FW: Today is "Document Freedom Day"
- From: computing-request@... [mailto:computing-request@...]
On Behalf Of Jacqueline Morris
Sent: Wednesday, March 31, 2010 6:59 AM
To: Ttcs (E-mail); computing@...
Subject: Fwd: Today is "Document Freedom Day"
Jacqueline A. Morris
Technology should be like oxygen: Ubiquitous, Necessary, Invisible.
---------- Forwarded message ----------
From: Guru <guru@...>
Date: Wed, Mar 31, 2010 at 2:52 AM
Subject: Today is "Document Freedom Day"
A document is often in the nature of a 'conversation' between the writer
and others. In case of documents created by the government, it
constitutes government citizen/community interaction, which is a vital
component of our democracy.
Using a proprietary document format such as .doc or .docx to store this
conversation 'locks-in' the conversation to the owner of the proprietary
format. To access this conversation, the receiver of the document must
pay royalty to the owner of the document format, by procuring a license
of the relevant software. Paying royalties to access the "knowledge
commons" is thus antithetical to the philosophies of the public
systems/public software. More importantly, it contravenes the spirit of
'Right to Information' in which the citizen/community have a right to
access government information without having to pay royalties for such
access. This means that government documents should not be stored/shared
in proprietary document formats and government websites should not
require proprietary web browsers, to access.
Fortunately there are 'free and open' document formats, which are
publicly available/owned, hence there is no need to use proprietary
document formats and compel oneself/others to pay royalties. There are
also 'free and open' software applications that use free and open
document formats, such as Open Office or Mozilla Firefox web browser.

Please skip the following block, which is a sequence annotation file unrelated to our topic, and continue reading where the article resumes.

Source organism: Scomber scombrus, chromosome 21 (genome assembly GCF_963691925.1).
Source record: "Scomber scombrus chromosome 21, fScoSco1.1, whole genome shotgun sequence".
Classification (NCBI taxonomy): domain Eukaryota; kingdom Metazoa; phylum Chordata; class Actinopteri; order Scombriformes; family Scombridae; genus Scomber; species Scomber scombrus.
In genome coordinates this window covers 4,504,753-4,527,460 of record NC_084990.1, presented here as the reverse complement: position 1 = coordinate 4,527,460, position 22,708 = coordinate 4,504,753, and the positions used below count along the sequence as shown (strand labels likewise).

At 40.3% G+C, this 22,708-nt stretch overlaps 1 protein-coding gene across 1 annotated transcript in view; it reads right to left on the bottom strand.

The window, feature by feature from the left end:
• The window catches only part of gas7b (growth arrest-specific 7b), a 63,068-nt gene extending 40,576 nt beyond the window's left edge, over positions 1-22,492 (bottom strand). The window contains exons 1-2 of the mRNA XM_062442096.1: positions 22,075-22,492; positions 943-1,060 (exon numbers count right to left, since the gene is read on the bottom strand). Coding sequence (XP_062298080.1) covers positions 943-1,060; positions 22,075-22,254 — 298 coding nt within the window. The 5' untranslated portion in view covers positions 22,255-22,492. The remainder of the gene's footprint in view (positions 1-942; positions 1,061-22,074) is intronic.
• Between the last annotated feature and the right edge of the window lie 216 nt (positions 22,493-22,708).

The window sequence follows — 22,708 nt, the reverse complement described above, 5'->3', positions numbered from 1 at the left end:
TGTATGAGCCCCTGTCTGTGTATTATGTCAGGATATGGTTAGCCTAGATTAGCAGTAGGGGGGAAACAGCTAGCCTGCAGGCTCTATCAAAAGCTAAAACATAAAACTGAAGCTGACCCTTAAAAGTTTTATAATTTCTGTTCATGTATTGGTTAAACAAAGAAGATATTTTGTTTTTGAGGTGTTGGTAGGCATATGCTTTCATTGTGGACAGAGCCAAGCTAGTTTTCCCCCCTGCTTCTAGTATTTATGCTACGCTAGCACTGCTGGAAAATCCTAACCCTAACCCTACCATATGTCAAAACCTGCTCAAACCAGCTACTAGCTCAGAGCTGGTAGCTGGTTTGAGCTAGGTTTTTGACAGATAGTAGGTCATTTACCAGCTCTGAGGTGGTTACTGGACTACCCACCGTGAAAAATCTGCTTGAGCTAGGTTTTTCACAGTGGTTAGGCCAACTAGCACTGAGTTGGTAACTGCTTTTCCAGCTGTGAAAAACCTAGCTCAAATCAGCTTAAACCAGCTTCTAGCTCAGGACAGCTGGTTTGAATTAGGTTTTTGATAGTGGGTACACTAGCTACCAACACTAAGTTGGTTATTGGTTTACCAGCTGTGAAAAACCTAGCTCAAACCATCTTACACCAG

The 'Open Standards' being drafted by Government of India
(http://www.mit.gov.in/default.aspx?id=945) requires open standards to
be used, wherever they are available, as is the case with Open Document
Ps - I have been using Open Office for last three years, it is
available on both GNU/Linux and on Windows operating systems
(http://download.openoffice.org) and has similar features as proprietary
office applications. Mail me if you need help/clarifications to move to
Open Office .... and do share this mail with your friends and colleagues
March 31st is Document Freedom Day (DFD), a day for document liberation
marked around the world. It will be a day for us all to educate our
friends and neighbours of the importance of open document formats.
OpenOffice.org uses the OpenDocument Format (ODF), and that means at
least one hundred million people around the world use it at home, at
work, at school: everywhere. What is more, an impartial open standard
like the ODF can be implemented by any application, free or not. It
eliminates vendor lock-in and gives users real choice today and
OpenOffice.org is proud of being a part of DFD, and joins many other
groups, vendors, and projects in the global effort to educate the world
of the freedoms given by open documents and standards. Document Freedom
Day unites us all. Open standards, and especially the ODF opens the
world to all. Details on the Document Freedom Day can be found in our
wiki at http://wiki.services.openoffice.org/wiki/Dfd and on the official
campaign website at http://documentfreedom.org
Join us, join the future.
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